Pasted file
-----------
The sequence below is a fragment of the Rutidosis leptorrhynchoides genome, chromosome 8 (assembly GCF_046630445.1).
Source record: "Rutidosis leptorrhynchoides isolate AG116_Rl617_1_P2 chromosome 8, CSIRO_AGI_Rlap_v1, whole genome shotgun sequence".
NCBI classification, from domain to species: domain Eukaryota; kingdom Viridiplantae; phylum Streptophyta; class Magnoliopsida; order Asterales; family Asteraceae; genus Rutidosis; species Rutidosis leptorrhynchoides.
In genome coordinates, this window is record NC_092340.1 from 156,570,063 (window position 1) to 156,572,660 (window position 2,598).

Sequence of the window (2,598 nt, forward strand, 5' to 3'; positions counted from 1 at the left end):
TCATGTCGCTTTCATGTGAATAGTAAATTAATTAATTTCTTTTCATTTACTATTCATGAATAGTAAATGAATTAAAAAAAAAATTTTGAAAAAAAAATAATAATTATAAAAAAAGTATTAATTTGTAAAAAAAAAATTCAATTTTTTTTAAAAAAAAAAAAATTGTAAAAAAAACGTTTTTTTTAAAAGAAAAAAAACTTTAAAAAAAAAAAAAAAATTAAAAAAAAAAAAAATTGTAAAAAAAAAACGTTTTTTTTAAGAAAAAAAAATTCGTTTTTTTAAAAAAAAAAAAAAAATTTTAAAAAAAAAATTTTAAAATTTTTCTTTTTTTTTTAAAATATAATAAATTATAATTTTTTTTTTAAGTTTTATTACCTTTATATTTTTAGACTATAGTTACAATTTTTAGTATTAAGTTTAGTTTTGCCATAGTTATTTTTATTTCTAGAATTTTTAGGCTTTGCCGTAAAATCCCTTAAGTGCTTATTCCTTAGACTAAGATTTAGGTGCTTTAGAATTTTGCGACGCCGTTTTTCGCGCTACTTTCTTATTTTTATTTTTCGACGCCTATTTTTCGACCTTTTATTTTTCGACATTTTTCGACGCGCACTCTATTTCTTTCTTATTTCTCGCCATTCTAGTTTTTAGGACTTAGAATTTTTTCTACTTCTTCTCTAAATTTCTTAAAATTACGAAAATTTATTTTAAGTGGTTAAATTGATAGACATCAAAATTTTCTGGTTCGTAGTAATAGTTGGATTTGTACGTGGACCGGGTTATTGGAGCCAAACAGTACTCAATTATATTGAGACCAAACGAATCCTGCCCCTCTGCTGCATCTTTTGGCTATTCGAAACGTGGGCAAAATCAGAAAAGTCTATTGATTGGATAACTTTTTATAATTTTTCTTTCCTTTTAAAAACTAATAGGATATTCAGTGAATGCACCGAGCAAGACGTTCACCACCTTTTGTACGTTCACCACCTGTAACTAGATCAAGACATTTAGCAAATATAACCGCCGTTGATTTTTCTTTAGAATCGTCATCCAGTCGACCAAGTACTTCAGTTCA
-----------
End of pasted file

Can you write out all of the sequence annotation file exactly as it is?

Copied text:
The sequence below is a fragment of the Rutidosis leptorrhynchoides genome, chromosome 8 (assembly GCF_046630445.1).
Source record: "Rutidosis leptorrhynchoides isolate AG116_Rl617_1_P2 chromosome 8, CSIRO_AGI_Rlap_v1, whole genome shotgun sequence".
NCBI classification, from domain to species: domain Eukaryota; kingdom Viridiplantae; phylum Streptophyta; class Magnoliopsida; order Asterales; family Asteraceae; genus Rutidosis; species Rutidosis leptorrhynchoides.
In genome coordinates, this window is record NC_092340.1 from 156,570,063 (window position 1) to 156,572,660 (window position 2,598).

Sequence of the window (2,598 nt, forward strand, 5' to 3'; positions counted from 1 at the left end):
TCATGTCGCTTTCATGTGAATAGTAAATTAATTAATTTCTTTTCATTTACTATTCATGAATAGTAAATGAATTAAAAAAAAAATTTTGAAAAAAAAATAATAATTATAAAAAAAGTATTAATTTGTAAAAAAAAAATTCAATTTTTTTTAAAAAAAAAAAAATTGTAAAAAAAACGTTTTTTTTAAAAGAAAAAAAACTTTAAAAAAAAAAAAAAAATTAAAAAAAAAAAAAATTGTAAAAAAAAAACGTTTTTTTTAAGAAAAAAAAATTCGTTTTTTTAAAAAAAAAAAAAAAATTTTAAAAAAAAAATTTTAAAATTTTTCTTTTTTTTTTAAAATATAATAAATTATAATTTTTTTTTTAAGTTTTATTACCTTTATATTTTTAGACTATAGTTACAATTTTTAGTATTAAGTTTAGTTTTGCCATAGTTATTTTTATTTCTAGAATTTTTAGGCTTTGCCGTAAAATCCCTTAAGTGCTTATTCCTTAGACTAAGATTTAGGTGCTTTAGAATTTTGCGACGCCGTTTTTCGCGCTACTTTCTTATTTTTATTTTTCGACGCCTATTTTTCGACCTTTTATTTTTCGACATTTTTCGACGCGCACTCTATTTCTTTCTTATTTCTCGCCATTCTAGTTTTTAGGACTTAGAATTTTTTCTACTTCTTCTCTAAATTTCTTAAAATTACGAAAATTTATTTTAAGTGGTTAAATTGATAGACATCAAAATTTTCTGGTTCGTAGTAATAGTTGGATTTGTACGTGGACCGGGTTATTGGAGCCAAACAGTACTCAATTATATTGAGACCAAACGAATCCTGCCCCTCTGCTGCATCTTTTGGCTATTCGAAACGTGGGCAAAATCAGAAAAGTCTATTGATTGGATAACTTTTTATAATTTTTCTTTCCTTTTAAAAACTAATAGGATATTCAGTGAATGCACCGAGCAAGACGTTCACCACCTTTTGTACGTTCACCACCTGTAACTAGATCAAGACATTTAGCAAATATAACCGCCGTTGATTTTTCTTTAGAATCGTCATCCAGTCGACCAAGTACTTCAGTTCA